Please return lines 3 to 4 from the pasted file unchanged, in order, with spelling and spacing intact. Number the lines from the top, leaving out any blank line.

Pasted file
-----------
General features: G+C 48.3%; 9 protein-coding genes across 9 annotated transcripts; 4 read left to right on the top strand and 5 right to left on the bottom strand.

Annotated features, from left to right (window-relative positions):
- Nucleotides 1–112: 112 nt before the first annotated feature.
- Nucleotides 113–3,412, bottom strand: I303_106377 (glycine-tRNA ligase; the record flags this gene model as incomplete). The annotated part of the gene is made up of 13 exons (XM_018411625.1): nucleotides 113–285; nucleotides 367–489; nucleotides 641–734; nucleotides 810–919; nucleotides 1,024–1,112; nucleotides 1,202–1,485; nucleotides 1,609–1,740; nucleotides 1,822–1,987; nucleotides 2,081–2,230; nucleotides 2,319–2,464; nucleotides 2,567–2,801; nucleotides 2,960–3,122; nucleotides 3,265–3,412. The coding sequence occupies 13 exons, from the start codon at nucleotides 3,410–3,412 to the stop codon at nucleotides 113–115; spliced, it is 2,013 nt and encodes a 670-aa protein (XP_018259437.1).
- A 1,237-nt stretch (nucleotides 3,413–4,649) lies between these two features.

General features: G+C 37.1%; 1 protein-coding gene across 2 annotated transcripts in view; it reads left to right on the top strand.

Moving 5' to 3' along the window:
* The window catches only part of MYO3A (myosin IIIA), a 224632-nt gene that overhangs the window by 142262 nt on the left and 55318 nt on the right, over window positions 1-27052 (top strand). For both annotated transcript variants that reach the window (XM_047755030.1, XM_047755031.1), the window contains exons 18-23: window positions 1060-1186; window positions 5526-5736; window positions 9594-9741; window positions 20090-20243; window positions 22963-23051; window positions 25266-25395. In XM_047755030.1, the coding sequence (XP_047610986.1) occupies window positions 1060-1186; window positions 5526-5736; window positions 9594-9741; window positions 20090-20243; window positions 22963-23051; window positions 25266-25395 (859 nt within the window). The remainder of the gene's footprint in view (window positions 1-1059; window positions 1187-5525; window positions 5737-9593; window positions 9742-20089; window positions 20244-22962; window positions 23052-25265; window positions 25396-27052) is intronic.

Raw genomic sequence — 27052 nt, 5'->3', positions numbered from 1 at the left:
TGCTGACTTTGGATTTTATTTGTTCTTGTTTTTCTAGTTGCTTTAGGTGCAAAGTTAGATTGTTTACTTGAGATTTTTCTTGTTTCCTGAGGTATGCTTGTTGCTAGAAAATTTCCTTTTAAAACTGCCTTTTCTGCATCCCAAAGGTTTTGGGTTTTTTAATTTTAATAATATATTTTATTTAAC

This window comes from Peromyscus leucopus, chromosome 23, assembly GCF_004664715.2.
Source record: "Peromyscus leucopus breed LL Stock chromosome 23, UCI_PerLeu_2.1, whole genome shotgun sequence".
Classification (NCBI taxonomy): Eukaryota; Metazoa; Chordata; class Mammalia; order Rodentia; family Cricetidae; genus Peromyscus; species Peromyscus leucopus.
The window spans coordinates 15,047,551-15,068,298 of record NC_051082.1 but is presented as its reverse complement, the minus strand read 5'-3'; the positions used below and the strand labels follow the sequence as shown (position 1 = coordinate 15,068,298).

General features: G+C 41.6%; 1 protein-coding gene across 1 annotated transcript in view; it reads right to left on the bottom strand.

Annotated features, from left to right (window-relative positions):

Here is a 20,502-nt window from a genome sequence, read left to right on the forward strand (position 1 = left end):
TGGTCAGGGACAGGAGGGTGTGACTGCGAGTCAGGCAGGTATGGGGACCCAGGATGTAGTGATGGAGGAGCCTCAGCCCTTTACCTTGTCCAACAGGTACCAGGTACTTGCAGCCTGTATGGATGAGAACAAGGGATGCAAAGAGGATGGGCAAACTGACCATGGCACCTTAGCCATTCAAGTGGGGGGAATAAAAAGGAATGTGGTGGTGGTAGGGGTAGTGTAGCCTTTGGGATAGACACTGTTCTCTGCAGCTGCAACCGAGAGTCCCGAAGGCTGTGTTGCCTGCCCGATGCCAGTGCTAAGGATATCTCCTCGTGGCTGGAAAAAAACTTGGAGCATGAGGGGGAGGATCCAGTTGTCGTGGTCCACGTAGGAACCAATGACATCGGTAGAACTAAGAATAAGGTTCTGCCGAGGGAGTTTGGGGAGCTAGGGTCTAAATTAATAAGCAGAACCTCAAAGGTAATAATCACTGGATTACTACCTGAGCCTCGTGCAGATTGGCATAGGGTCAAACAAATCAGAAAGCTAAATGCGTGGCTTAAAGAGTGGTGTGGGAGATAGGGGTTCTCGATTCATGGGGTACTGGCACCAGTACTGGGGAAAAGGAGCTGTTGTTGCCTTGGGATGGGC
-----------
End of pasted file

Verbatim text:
- Nucleotides 1–112: 112 nt before the first annotated feature.
- Nucleotides 113–3,412, bottom strand: I303_106377 (glycine-tRNA ligase; the record flags this gene model as incomplete). The annotated part of the gene is made up of 13 exons (XM_018411625.1): nucleotides 113–285; nucleotides 367–489; nucleotides 641–734; nucleotides 810–919; nucleotides 1,024–1,112; nucleotides 1,202–1,485; nucleotides 1,609–1,740; nucleotides 1,822–1,987; nucleotides 2,081–2,230; nucleotides 2,319–2,464; nucleotides 2,567–2,801; nucleotides 2,960–3,122; nucleotides 3,265–3,412. The coding sequence occupies 13 exons, from the start codon at nucleotides 3,410–3,412 to the stop codon at nucleotides 113–115; spliced, it is 2,013 nt and encodes a 670-aa protein (XP_018259437.1).